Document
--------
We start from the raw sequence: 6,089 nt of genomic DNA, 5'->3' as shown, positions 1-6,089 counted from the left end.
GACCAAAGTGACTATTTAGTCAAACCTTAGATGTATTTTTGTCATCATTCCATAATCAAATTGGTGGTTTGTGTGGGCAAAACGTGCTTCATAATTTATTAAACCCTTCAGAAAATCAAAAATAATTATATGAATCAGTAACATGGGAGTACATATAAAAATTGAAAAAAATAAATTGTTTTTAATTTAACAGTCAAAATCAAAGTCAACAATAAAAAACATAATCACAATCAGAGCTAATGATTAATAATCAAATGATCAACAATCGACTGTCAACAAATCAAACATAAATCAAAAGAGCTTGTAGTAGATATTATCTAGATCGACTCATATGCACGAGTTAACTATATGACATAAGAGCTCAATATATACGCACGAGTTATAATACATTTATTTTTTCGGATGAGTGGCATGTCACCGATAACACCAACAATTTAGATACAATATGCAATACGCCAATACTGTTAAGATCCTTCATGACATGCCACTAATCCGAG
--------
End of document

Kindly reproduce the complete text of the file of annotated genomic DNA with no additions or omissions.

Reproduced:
We start from the raw sequence: 6,089 nt of genomic DNA, 5'->3' as shown, positions 1-6,089 counted from the left end.
GACCAAAGTGACTATTTAGTCAAACCTTAGATGTATTTTTGTCATCATTCCATAATCAAATTGGTGGTTTGTGTGGGCAAAACGTGCTTCATAATTTATTAAACCCTTCAGAAAATCAAAAATAATTATATGAATCAGTAACATGGGAGTACATATAAAAATTGAAAAAAATAAATTGTTTTTAATTTAACAGTCAAAATCAAAGTCAACAATAAAAAACATAATCACAATCAGAGCTAATGATTAATAATCAAATGATCAACAATCGACTGTCAACAAATCAAACATAAATCAAAAGAGCTTGTAGTAGATATTATCTAGATCGACTCATATGCACGAGTTAACTATATGACATAAGAGCTCAATATATACGCACGAGTTATAATACATTTATTTTTTCGGATGAGTGGCATGTCACCGATAACACCAACAATTTAGATACAATATGCAATACGCCAATACTGTTAAGATCCTTCATGACATGCCACTAATCCGAG